Price: £99 each
It was at least 30 years ago that I remember playing in my club’s Open and partnering a visitor from Grantham who took great pride in his set of Spalding lofted woods with persimmon heads.
Not just three woods, mind you, but a bagful of beautifully crafted clubs and only a putter and sand wedge made of any kind of metal.
I couldn’t believe it when approaching the first green - and less than 100 yards from the flagstick - he took out one of these tiny-headed lofted woods.
Knowing the Rules of Golf prevented me from asking, even with incredulity, ‘What’s that?’ until we’d completed the hole, he later told me it was a 16-wood with the loft of a regular 50-degree wedge. With his variety of lofted woods from 3- to 16-wood, he proceeded to comfortably play to his 20 handicap.
I was reintroduced to these versatile clubs recently as part of the new Delma Special clubs in the Nancy Lopez Collection.
Golfmagic was given an 11-, 13- and 15-wood to test and after an initial round with them I put them in the hands of a group of women golfers at Greetham Valley.
I was initially impressed by the soft, spongy grips, which enabled me to hold them lightly with good adhesion without trying to throttle the handle.
The manufacturers have gone for a whippy, lightweight graphite shaft made by Aldila with ‘extra kick’, which helps to generate clubhead speed and send the ball high even for shots from 100 to 150 yards.
To the amazement of my playing partners I was able to hit towering shots which landed with a thud on admittedly pudding-like greens.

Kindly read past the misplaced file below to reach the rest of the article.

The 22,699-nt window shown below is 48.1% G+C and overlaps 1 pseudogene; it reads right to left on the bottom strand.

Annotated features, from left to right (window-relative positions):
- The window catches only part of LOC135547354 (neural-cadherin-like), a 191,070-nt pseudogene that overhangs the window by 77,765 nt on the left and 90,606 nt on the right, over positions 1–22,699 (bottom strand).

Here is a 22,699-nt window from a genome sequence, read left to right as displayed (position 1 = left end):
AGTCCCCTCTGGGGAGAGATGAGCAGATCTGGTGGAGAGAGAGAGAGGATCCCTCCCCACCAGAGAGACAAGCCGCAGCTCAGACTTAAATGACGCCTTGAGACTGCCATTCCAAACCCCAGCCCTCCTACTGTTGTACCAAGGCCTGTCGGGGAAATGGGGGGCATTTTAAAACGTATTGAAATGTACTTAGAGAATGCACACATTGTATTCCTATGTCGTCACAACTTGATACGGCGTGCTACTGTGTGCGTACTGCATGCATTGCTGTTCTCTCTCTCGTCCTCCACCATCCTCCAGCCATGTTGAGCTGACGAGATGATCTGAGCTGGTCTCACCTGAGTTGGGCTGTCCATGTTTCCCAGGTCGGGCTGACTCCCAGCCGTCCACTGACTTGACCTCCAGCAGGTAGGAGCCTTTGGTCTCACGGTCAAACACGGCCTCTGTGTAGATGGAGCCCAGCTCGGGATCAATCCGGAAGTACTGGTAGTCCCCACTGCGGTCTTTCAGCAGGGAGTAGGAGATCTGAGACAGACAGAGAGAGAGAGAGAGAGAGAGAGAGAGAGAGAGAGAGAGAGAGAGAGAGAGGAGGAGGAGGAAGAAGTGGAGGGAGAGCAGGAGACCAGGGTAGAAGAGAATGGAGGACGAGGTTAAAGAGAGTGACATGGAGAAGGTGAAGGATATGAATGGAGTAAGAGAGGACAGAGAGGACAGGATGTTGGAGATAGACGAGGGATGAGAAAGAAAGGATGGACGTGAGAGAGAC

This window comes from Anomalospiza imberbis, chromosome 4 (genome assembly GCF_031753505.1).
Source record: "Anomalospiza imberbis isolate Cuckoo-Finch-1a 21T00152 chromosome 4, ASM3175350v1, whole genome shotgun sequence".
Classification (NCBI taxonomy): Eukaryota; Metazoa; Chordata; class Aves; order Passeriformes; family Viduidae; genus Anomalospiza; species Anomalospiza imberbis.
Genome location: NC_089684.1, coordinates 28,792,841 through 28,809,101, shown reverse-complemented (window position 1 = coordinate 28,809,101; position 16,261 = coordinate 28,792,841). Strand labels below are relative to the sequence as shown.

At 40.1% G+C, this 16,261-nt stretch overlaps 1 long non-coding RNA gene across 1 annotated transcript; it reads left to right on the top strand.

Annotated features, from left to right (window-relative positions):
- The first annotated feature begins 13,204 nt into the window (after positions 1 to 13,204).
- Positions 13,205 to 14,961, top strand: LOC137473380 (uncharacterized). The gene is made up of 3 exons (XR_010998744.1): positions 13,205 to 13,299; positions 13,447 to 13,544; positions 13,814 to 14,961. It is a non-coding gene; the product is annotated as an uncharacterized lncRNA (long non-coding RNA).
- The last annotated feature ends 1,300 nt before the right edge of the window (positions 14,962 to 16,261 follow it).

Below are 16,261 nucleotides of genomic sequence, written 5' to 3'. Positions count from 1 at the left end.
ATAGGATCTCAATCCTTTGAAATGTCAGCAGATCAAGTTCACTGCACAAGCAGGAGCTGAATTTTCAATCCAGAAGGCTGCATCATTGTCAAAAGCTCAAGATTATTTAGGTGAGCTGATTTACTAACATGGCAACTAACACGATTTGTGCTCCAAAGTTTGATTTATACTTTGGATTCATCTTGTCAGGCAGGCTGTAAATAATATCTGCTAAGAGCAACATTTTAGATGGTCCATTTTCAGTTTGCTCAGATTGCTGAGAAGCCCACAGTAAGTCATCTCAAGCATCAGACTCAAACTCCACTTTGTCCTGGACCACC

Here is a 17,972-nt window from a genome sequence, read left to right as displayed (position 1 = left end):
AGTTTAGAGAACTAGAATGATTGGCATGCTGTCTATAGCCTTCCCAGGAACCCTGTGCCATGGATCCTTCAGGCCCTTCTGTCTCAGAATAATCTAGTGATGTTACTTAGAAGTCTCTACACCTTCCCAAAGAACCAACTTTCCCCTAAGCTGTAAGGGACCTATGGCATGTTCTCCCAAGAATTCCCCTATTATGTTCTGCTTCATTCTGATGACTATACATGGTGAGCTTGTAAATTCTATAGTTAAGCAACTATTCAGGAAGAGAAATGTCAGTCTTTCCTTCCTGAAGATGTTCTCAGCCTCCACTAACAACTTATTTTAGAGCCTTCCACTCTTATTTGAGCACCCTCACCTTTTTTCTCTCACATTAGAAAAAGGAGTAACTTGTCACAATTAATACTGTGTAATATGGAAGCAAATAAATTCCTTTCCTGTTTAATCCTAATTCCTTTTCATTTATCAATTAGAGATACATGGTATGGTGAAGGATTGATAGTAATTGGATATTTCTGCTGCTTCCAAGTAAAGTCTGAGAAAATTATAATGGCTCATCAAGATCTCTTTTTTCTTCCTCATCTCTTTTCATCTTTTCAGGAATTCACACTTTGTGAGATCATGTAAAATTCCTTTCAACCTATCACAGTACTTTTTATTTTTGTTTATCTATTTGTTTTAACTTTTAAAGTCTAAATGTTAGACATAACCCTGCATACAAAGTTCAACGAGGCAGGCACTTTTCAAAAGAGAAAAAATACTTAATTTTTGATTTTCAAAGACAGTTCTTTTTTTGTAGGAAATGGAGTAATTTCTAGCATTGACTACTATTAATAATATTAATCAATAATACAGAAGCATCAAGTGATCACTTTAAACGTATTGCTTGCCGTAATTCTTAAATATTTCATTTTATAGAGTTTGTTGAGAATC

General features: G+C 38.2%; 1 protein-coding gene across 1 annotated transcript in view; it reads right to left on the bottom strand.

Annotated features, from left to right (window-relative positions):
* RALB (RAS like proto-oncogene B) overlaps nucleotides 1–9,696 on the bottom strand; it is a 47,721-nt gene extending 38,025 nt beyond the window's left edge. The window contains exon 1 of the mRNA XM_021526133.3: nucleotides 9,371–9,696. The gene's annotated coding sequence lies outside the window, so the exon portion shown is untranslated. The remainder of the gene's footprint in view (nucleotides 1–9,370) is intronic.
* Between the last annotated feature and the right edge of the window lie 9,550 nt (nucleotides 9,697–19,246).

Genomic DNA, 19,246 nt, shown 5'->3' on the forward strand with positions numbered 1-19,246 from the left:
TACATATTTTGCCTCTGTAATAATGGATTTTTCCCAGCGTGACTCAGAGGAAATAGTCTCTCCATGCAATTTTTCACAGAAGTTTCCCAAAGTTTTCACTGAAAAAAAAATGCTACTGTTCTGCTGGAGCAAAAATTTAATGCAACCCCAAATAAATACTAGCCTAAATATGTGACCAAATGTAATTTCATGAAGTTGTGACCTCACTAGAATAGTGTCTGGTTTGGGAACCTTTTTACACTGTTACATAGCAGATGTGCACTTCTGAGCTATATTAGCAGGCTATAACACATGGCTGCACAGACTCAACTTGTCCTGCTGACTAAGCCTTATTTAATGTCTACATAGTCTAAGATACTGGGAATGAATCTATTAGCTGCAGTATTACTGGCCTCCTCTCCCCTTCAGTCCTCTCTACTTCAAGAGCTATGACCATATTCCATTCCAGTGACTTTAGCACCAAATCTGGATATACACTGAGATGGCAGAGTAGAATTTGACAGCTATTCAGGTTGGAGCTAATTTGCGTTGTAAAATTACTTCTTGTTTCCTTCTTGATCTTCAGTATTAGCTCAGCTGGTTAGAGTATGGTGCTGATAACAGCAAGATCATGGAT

One shot with an 11-wood, which carried just under 175 yards to within a few feet of the long par-4 fifth hole, even attracted a small round of applause. For me, it’s loft and trajectory was equivalent to a 5- to 6-iron, the 13-wood flew like a 6- to 7-iron and the 15-wood, anywhere between a 7- to 9-iron, depending on wind direction.
The feel was a bit ‘clunky’ – and certainly not in the class of the mild crunch I feel from my Callaway Steelhead 7-wood. And for those delicate chips around the green that I like to play with my ‘gentleman’s persuader’ the comparison was like playing a cover drive from the toe of the cricket bat as opposed to the meat.
In the hands of 15-handicapper Jackie Friend, she said, they produced confidence-inspiring flight but their distance was difficult to control and the feel at impact felt ‘heavy’.
Sheila Dugmore (19 handicap) agreed about the impact and distance but thought the clubs were ‘easy to hit’. Liz Taylor (22) and Anne McCulloch (17) found the trio of metalwoods were forgiving but needed ‘more time to gauge distance accurately’. Ronni Flint (20) liked the clubs and described them succinctly as ‘very nice clubs, with good loft and balance.’
Women golfers, being more practical than men, noticed one thing that put them off the clubs immediately – the headcovers.
Said Jackie: "They’re too big, bulky and cumbersome. I could not fit more than three clubs in my bag and their shape is too long for a graphite friendly bag and neither do the covers stay on the clubs too well – too top heavy."
One big advantage with these clubs is that they are ideal for juniors new to the game unable to wield heavier, often cut down, men's shafts. These shafts are claimed to be 20 per-cent lighter than standard.
The clubs also feature a grooved sole design with rails to make shots from rough easy to extract, and a heel weight design to keep the clubface square.
At £99 each, the girls agreed the the clubs' quality of construction was worth the price tag but with their bags already bulging with lofted woods and headcovers, even an extra tended to be impractical.
|Golfmagic rating: 6.5/10|